User Experience Design and its Design Principles
What are UX design principles? UX stands for User Experience. This term originated a couple of years ago, even though something that seems basic and completely necessary, the tech industry has been talking about it somewhat loosely and often misunderstoo
What are UX design principles?
UX stands for User Experience. This term originated a couple of years ago, even though something that seems basic and completely necessary, the tech industry has been talking about it somewhat loosely and often misunderstood. Being that, we want to highlight what user experience actually is.
UX is understood as the work that is done to improve a product / service and that is functional, which will provide the user with a good experience when using it.
To go to the real root of what UX is we need to go back to the Industrial Revolution and the technological advances of the nineteenth and twentieth century, when businessmen saw ways to improve their work processes to optimize production time. Having that clear, let’s move on with the items below.
Top User Experience Principles
Make it ‘Digestible’
UX design has to be easy to digest in plain sight and prevent the user from having to spend hundreds of neurons in understanding what it is that they are looking at. When making decisions and executing actions, we need elements that guide us. Organize the information with a certain hierarchy using size, color and icons to highlight what is a priority and guide the user to find what they are looking for more easily.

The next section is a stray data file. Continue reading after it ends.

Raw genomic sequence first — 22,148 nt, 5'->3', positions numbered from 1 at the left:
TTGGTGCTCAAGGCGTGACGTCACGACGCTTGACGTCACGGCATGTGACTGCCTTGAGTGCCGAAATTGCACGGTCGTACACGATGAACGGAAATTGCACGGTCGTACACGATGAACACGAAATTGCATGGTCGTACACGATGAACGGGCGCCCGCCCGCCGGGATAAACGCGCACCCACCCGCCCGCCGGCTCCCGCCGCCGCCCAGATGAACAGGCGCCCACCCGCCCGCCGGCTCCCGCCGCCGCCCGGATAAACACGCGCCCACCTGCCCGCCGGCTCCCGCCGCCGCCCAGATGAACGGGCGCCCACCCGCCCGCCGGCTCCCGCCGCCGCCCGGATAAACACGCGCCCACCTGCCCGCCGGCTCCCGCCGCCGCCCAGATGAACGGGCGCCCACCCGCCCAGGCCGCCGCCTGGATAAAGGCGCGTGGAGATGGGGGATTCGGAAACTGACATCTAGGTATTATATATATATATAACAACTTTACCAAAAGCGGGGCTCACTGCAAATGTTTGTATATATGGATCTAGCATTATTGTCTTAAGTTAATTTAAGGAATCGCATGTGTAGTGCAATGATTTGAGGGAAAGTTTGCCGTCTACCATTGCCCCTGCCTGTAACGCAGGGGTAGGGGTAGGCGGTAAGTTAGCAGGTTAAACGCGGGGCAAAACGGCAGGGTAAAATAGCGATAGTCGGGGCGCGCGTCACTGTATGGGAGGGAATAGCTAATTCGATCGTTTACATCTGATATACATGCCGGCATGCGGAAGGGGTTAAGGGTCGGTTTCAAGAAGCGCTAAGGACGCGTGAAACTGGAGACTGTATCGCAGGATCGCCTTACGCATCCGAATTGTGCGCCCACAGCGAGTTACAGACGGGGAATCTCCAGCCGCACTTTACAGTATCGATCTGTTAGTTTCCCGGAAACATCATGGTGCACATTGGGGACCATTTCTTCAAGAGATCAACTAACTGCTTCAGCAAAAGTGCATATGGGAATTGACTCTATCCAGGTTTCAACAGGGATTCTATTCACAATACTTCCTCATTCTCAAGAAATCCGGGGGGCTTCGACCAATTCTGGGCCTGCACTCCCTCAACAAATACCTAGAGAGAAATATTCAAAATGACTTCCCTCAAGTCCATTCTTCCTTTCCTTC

In certain cases, it may be useful to include a site map in the footer that clarifies how the sections of the site are built for easy navigation.
Clarity Above All
Good UX design is honest. That is, it is decipherable for those who visualize it. Explain things to your visitors as they want you to explain them. Do not use complex terminology, speak your language and in the more sensitive sections such as prices and rates, get to the point.
A user will not click on a ‘buy now’ button if you do not tell them how much they are going to pay and what they will receive for it. Avoid the ‘free trials’ or deceptive demos that are going to take the user to go through a payment gateway, ‘wasn’t it free? ‘ -they will think.
Before asking a user to complete an action, we must gain it. In a website, the way to do it is by offering concrete explanations step by step, directing it towards an agile and simple conversion within our pages.
Let’s think about how Uber has done it, which has completely revolutionized an entire industry through a user-friendly app that stores the user’s billing information (data that the user would not feel comfortable sharing with a stranger) and facilitates the payment and transactions in the friendliest way possible.
A Familiar Appearance
It is normal that for designers to like to innovate by presenting elements and combining patterns. Still, web usability requires some consistency in the form so that the user recognizes what he is seeing.
The aesthetic layouts and the appearance of platforms such as that of Google provide clues on how to design styles and icons to get to avoid friction and generating confusion during an interaction.
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